Understanding and Increasing Alcohol Tolerance in Wine Yeasts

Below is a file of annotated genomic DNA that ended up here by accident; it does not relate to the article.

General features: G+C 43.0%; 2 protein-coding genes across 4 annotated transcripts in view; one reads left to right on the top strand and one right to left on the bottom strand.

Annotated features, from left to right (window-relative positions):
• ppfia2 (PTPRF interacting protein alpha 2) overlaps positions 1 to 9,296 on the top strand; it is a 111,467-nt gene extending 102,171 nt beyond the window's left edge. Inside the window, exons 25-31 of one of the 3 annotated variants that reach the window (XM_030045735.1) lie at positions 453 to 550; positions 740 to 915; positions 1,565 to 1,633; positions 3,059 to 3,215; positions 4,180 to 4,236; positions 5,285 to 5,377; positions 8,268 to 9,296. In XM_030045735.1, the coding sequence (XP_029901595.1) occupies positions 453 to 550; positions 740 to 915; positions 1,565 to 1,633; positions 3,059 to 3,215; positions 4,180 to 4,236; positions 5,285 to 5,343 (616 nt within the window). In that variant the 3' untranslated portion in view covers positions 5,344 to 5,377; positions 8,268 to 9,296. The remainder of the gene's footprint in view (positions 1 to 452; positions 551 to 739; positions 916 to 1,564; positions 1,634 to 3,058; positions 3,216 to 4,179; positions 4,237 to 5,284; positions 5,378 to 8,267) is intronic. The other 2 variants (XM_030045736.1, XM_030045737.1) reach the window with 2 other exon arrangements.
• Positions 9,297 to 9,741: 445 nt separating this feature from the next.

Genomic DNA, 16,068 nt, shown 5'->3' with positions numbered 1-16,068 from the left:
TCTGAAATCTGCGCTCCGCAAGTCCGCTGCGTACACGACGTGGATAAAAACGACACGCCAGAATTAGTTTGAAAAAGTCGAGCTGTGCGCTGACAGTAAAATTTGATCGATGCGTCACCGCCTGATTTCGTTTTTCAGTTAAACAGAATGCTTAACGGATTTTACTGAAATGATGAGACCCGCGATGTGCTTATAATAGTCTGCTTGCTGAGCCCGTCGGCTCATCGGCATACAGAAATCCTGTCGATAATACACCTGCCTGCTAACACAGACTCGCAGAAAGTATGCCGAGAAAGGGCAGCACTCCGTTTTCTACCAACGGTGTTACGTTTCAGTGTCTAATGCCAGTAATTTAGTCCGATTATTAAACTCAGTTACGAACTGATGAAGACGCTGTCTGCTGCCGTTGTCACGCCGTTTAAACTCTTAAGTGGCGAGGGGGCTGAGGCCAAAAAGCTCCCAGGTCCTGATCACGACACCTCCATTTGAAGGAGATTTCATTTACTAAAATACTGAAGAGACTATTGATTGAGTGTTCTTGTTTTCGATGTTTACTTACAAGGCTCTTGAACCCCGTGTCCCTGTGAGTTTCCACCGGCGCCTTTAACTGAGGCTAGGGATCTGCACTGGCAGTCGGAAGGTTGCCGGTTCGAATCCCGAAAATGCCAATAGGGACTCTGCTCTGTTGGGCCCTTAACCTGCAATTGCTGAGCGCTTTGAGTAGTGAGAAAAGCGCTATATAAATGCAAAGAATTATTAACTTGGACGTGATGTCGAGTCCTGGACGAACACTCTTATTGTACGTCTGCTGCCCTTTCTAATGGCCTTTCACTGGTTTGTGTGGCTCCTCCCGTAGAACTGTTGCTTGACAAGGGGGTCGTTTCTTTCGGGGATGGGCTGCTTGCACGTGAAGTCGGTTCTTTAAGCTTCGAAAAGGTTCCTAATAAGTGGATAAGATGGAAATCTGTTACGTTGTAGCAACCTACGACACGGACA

The goal of our project is to measure the cell membrane composition of a wide range of wine yeasts and correlate this composition with strain characteristics such as growth and ethanol tolerance, thus developing a rational approach to strain modification. In this way, new strains can be constructed that are highly ethanol tolerant or ethanol tolerance can be introduced into existing strains with favorable flavor characteristics. To achieve these goals, we first identified a group of yeast strains representing a wide range of ethanol tolerances. We then took a 12-member subset of this group and did a preliminary examination of the growth characteristics and ethanol tolerance of these strains, confirming that we do, in fact, have a wide range of characteristics. We have nearly completed development of a new HPLC/mass spectrometer (LC/MS) assay for determining cell membrane composition, and are in the process of moving this assay over to a more sensitive instrument for quantification. The main classes of lipids in yeast membranes are well separated with this method. We used this assay, in its current state, to examine the membrane composition of two strains with fairly different ethanol tolerances at several points throughout small scale fermentations. We demonstrated that membrane composition does, in fact, change over the course of fermentation, and is also quite different for the different strains. In addition, our initial experiments have shown that ethanol tolerance may be a dual function of both membrane composition and nitrogen utilization efficiency.